• Through e-mails in which you are notified that you have won an expensive gift (or even received an inheritance) following a contest in which you did not even participate;
  • Through cloned sites that have different content from the original ones. They often announce unnaturally high discounts, even for newly launched products;
  • Through phone or social media messages that include links and appear to be sent by friends, relatives or colleagues;
  • Through placing fake ads on Google, which sometimes appear when you type the name of a bank into the browser or search engine. The ads mimic the bank details and direct you to a page that clones the screens of the Internet Banking platform. Thus, when you enter your login details, they are copied by criminals to fraudulently log into your account.


Phishing refers to banking information fraud: Consumers are misled by messages that appear to be sent by the bank asking them to communicate confidential information (card number, PIN, user or authentication codes); they receive text messages in the name of the bank in which they are asked for activation data, passwords or activation codes, or they are asked to change the existing security data. If you received such a message, call the bank or write to the bank representative you are in contact with and explain what happened.


How to avoid fraud? Check the information received!

If you receive messages informing you that you are about to collect a sum of money or a cash prize in your account, you can verify the authenticity of the message based on the information requested. Thus, in order to receive an amount of money, it is necessary to transmit only the IBAN and your name, not the card data. You only need to enter your card data if you want to make an online payment yourself.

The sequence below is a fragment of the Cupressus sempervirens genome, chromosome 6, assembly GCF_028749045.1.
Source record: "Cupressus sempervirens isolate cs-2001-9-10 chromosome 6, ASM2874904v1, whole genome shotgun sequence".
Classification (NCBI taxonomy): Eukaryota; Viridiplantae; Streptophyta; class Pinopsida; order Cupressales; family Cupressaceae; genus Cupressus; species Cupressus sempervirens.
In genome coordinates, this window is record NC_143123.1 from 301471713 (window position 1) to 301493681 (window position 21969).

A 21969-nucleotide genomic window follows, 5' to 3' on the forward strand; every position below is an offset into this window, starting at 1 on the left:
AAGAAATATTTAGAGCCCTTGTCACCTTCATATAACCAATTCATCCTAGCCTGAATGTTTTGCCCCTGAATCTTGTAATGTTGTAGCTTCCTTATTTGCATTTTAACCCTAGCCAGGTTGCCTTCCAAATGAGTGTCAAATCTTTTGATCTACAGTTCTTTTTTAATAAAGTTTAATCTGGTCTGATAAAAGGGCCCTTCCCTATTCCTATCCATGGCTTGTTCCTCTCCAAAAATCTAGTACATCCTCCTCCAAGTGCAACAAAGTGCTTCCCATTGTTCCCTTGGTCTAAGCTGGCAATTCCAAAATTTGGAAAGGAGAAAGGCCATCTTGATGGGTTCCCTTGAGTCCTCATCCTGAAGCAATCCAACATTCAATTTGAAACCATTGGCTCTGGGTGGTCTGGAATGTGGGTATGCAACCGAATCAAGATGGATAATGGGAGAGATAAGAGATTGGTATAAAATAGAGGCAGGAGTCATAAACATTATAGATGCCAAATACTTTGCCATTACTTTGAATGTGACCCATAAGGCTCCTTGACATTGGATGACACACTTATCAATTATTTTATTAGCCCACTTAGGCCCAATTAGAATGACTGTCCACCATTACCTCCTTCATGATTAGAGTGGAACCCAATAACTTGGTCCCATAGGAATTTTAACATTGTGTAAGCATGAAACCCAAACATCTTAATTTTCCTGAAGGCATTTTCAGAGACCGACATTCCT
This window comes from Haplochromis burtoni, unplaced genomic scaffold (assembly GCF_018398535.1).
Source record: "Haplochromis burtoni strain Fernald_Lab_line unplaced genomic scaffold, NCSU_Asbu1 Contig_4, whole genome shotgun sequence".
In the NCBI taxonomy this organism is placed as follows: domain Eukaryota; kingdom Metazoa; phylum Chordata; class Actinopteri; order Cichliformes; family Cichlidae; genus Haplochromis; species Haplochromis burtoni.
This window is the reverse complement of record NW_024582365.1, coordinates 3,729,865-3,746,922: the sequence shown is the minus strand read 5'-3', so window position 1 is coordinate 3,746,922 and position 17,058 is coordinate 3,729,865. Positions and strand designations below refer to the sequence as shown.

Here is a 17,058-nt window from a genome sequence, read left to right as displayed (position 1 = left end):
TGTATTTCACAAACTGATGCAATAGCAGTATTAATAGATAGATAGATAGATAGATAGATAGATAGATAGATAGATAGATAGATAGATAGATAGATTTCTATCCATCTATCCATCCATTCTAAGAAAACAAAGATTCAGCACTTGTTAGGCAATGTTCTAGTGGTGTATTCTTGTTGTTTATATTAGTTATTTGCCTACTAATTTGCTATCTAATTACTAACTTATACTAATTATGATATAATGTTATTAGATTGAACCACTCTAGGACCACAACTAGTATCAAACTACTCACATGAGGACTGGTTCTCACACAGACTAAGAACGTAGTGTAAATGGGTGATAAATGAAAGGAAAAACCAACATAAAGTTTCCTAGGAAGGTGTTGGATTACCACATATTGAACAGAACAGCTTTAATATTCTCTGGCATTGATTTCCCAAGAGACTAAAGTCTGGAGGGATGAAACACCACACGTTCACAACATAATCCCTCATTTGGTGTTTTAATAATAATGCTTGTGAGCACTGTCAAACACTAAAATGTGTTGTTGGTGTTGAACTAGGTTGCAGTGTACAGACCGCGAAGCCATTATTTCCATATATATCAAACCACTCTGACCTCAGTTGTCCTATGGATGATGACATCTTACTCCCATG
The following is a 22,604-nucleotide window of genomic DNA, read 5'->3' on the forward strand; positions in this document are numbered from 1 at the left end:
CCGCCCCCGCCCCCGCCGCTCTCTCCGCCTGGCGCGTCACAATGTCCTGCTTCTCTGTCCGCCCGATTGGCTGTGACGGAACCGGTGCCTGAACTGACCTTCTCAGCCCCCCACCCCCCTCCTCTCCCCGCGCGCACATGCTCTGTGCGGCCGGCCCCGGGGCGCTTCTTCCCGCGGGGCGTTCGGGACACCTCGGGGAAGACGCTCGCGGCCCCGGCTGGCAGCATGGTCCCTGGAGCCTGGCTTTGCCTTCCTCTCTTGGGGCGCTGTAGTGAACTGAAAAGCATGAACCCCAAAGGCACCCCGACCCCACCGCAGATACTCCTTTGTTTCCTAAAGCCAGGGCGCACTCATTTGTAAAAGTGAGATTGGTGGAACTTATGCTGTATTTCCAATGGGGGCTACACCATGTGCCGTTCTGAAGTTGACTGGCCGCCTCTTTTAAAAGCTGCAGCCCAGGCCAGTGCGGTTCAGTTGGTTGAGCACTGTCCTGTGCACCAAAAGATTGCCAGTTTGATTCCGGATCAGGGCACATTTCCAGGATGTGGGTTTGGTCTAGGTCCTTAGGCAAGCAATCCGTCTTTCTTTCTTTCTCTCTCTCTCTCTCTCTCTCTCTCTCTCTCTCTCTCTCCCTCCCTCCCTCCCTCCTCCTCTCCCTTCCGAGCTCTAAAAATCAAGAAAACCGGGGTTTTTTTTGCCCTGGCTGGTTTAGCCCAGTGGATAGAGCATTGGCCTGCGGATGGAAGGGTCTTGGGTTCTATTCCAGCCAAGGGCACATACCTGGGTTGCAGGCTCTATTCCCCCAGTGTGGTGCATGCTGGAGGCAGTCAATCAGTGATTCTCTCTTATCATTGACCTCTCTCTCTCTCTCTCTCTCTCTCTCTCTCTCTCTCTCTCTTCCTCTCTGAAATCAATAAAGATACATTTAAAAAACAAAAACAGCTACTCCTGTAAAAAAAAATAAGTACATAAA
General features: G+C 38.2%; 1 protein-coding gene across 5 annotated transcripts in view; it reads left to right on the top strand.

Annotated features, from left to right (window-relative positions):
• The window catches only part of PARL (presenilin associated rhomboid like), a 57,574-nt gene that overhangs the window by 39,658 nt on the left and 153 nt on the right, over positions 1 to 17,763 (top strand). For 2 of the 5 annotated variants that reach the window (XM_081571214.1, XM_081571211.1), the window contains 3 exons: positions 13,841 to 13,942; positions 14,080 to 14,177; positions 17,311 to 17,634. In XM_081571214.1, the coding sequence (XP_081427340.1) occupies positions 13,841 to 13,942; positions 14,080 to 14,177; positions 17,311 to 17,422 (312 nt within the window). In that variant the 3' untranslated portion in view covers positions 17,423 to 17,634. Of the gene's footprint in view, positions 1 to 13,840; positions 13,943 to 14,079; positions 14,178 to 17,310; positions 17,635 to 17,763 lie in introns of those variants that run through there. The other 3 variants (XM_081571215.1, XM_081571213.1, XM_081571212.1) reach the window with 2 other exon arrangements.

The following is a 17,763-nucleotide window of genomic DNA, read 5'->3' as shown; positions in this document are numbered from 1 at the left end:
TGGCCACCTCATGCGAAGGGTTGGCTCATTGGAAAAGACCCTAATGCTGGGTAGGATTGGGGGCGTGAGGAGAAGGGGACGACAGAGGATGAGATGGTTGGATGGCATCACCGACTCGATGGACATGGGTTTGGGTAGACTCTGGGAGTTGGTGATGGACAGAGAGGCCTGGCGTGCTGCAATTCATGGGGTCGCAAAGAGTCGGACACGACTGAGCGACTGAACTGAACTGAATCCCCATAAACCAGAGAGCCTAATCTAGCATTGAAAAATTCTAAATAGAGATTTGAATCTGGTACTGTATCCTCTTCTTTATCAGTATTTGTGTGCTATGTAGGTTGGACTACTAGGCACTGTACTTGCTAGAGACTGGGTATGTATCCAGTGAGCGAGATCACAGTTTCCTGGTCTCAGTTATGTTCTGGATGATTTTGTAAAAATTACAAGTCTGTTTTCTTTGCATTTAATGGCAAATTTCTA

When shopping online, you can check if the site is safe for entering personal data by accessing the information available in the padlock displayed next to the website name à

Do not proceed with the payment if you suspect anything, and if you already made the payment, request the bank to block the transaction immediately.

Another verification method is the name of the e-mail address from which you receive the message or the phone number from which it is possible to receive the text message. If you notice grammar mistakes, abbreviations, or unusual graphics in the message you receive, these are additional signs that it does not originate from the bank, but from a fake or fraudulent account.

Another important tip is not to access online banking applications through search engines. Do not share your login data and passwords to online banking applications to anyone!

Do not enter your PIN on any website you visit, no genuine online transaction will ask for this data from you!


Pay close attention to envelopes sent by banks containing cards/PINs. They must be intact and the initial PIN set by the bank must be changed at the first opportunity. In addition, never keep your personal card and PIN in the same place.


About ABDRC: ABDRC is an entity set up under a European Directive, and intermediates, free of charge and in not more than three months, negotiations between consumers and banks or NBFIs, for contracts/agreements in progress. Consumers from any county of the country may file applications with the Alternative Banking Dispute Resolution Centre (ABDRC) filling-in an online form directly on the website When the bank accepts to enter the conciliation negotiation procedure, a conciliator is appointed. ABDRC works with 19 conciliators, of the best specialists in law and with relevant experience also in the financial and banking field. Everything is settled amicably, and the understanding between the parties has the power of court judgment. More information about the work of the Centre is available by phone at 021 9414 (charged a normal rate).